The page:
In a statement posted online, a spokesperson for Boston Children’s Hospital wrote: “In response to commentary last week critical of our Gender Multispeciality Service (GeMS) Program, Boston Children’s Hospital has been the target of a large volume of hostile internet activity, phone calls and harassing emails including threats of violence on our clinicians and staff fueled by misinformation and a lack of understanding and respect for our transgender community.”

The statement notes that the false information, with special attention being cast on the lies that Boston Children’s Hospital was performing hysterectomies (transgender care related) on minors. The age of consent for that gender-affirming procedure is 18.

“We condemn these attacks in the strongest possible terms, and we reject the false narratives upon which they are based,” the hospital continued. “We are working with law enforcement to protect our clinicians, staff, patients, families and the broader Boston Children’s Hospital community and hold the offenders accountable. We will continue to take all appropriate measures to protect our people.”

Journalist Martha Bebinger with WBUR,  Boston’s NPR news station, noted the campaign started last week with criticism of a video posted on the hospital’s website about hysterectomies. Several conservative social media accounts shared posts about the video on Twitter. The hospital performs hysterectomies on patients 18 and older, but not on children as some of the posts claimed.

The social media account Libs of TikTok, which has often promoted “groomer” discourse that falsely linked LGBTQ teachers and parents to pedophilia, began to make a variety of false claims. One allegation included the lie about Boston Children’s Hospital offering gender-affirming hysterectomies to children under 18 years old.

Surgeons at Boston Children’s Hospital have said they would consider performing other procedures, including phalloplasty, or penis construction, on 17-year-old male trans patients. But hospital staff say that hasn’t happened because no 17-year-old has met the required legal and other criteria.

Conservative journalist and anti-LGBTQ+ activist Christopher Rufo, who has helped incite white Christian nationalist right-wing uproar over the critical race theory being taught in the nations’ secondary schools and also fabricated a story that queer theory was also being taught to kindergarteners up through high school, took aim at Boston Children’s Hospital in a tweet Wednesday.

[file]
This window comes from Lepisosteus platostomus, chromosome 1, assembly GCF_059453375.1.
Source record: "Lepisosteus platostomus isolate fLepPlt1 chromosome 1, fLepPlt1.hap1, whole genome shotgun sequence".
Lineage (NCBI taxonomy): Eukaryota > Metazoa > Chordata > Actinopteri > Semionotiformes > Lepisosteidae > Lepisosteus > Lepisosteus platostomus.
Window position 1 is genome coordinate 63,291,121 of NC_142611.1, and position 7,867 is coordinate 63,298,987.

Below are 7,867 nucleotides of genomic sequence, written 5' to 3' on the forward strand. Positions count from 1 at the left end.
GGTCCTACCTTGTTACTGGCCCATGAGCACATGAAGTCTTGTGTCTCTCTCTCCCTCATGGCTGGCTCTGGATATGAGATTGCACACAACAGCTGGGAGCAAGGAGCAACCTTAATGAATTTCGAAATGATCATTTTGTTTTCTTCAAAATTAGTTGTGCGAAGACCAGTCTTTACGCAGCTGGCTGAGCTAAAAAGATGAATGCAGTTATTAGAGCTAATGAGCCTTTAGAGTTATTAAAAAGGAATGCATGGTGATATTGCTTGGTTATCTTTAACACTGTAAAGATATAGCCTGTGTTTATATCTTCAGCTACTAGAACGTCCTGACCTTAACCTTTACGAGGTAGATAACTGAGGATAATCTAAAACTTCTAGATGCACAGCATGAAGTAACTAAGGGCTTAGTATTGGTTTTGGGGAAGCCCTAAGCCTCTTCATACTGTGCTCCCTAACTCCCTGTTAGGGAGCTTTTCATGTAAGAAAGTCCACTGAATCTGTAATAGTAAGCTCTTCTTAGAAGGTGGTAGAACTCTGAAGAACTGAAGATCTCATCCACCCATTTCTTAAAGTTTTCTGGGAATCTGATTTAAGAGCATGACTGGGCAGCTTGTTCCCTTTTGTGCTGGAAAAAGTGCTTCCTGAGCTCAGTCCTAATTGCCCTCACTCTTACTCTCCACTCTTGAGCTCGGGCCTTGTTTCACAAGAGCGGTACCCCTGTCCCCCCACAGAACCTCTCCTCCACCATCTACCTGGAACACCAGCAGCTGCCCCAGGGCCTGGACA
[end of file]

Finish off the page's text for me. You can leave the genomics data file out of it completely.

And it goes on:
Then adding to the far-right extremist pile-on, Media Matters for America reported Wednesday that anti-trans pundit Matt Walsh also attacked the hospital.

Christina Buttons, a Nashville-based radical anti-LGBTQ far-right journalist for the Canadian anti-LGBTQ conservative publication, the Post Millennial, which features other transphobic writers, attacked NBC News reporter Brandy Zadrozny on Twitter over her reporting on Boston Children’s Hospital.

A spokesperson for Twitter told the Washington Blade Wednesday afternoon that the company support team was looking into the reports of harassment.

Zadrozny reported: Anti-trans activists also targeted the individual doctors who appeared in the YouTube videos from Boston Children’s Hospital, leaving vulgar and harassing comments on their social media accounts and flooding their online pages with negative reviews. Some hospital staff have since made their social media profiles private.

This isn’t the first time that far-right activists have targeted doctors and medical institutions — or even Boston Children’s Hospital.

Lee Leveille, co-director of Health Liberation Now, a trans rights advocacy group that investigates the effects of policy on trans health, said the hospital was also a target in May 2021 for providing gender-affirming care amid a similar wave of targeted harassment on medical facilities.

“The original organized network that jump started the clinic protests has been slowing down a bit and is more decentralized,” Leveille said over email. “Local pockets will still operate here and there, but they’re less connected to a central organized push than the original ones. Now we’re seeing new faces rallying the cause — including the likes of Matt Walsh and Libs of TikTok.”